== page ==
PROVIDENCE, R.I. (WPRI) — In the days after the brush fires in Exeter and West Greenwich, House Republicans said they could have been prevented or had the effects lessened. But is that true?

More than half of Rhode Island is covered in forest and the Department of Environmental Management (DEM) is in charge of taking care of about 20% of it — more than 73,000 acres.

Exeter brush fire (Courtesy: RI DEM)

The DEM has a field staff of 11, which House Republicans say is not enough to maintain the wooded areas.

“A healthy forest doesn’t want to burn as readily as an unhealthy forest,” House Minority Leader Michael Chippendale said. “The forests of our state have been neglected for a long time.”

Excessive underbrush and overgrown fire roads are factors Chippendale believed fueled the recent brush fires.

“The Rep. is not wrong here,” DEM spokesperson Mike Healey said.

Healey agrees the state’s forests are covered in dead and downed trees but points to nature as the culprit, rather than neglect.

“Gypsy moth infestations weaken trees over time,” Healey said. “We’ve had two droughts in the last five years, extreme droughts.”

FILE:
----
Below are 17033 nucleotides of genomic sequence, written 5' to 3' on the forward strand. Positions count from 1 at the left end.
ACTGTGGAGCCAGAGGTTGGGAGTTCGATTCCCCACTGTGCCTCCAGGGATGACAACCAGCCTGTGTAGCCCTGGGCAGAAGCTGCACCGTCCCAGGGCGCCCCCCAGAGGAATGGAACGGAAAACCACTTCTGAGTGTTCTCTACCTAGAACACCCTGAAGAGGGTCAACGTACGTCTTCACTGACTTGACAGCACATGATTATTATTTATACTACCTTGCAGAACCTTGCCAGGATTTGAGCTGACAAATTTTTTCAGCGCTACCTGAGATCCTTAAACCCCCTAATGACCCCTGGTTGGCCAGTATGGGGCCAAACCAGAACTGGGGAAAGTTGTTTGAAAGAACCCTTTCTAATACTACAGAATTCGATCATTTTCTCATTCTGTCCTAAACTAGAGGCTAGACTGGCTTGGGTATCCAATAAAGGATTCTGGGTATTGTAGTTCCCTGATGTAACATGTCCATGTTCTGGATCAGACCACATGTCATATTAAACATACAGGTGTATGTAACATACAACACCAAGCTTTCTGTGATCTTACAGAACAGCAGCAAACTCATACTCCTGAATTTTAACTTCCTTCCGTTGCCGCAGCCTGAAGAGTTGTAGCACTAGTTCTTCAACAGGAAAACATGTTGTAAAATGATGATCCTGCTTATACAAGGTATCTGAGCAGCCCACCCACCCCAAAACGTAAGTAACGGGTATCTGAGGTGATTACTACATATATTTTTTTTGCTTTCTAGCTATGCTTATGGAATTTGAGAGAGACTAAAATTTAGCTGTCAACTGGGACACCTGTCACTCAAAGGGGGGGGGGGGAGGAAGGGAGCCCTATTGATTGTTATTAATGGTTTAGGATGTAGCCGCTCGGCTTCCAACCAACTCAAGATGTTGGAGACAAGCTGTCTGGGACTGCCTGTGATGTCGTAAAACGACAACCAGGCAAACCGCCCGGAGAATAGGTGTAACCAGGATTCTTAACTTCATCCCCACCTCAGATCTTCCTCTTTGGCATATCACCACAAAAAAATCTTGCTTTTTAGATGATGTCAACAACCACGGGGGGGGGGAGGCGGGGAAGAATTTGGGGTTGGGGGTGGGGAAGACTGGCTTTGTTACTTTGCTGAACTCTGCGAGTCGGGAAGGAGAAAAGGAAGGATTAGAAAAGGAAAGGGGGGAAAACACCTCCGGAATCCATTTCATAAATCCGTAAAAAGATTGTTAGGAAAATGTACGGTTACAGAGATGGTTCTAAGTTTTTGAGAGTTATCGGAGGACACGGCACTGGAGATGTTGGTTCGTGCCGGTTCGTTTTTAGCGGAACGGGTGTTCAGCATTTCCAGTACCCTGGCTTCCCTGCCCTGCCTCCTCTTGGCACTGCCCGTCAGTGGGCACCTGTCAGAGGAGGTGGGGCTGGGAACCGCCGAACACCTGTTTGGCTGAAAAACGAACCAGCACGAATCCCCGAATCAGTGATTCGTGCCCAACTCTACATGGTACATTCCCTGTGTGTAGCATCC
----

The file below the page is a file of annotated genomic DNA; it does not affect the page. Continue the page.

House Republicans have been pushing for more funding in the state budget for the DEM’s Forest Management, like $180,000 for the state’s three conservation districts and $200,000 to add two forest rangers — neither of which Gov. Dan McKee supported in his proposed budget.

“We’re setting ourselves up for a calamity,” Chippendale said.

West Greenwich brush fire (Courtesy: RI DEM)

At the fire site three weeks ago, McKee said funding isn’t the issue and his office said staffing isn’t the problem either.

“Even in the last go around, the bond that was passed, $50 million for green space, a portion of that was for management of forestries,” McKee said.

In a statement sent to 12 News, it pointed to 16 full-time employees for the DEM approved in last year’s budget, and eight more proposed in this year’s.

“The DEM feels pretty lucky over the last two budget cycles for the support that we’ve gotten,” Healey said.

A portion of the money from the green bond has already been used by the DEM to train municipal firefighters on how to fight wildfires.

About a half dozen of those who went through the training helped put out the wildfires last month.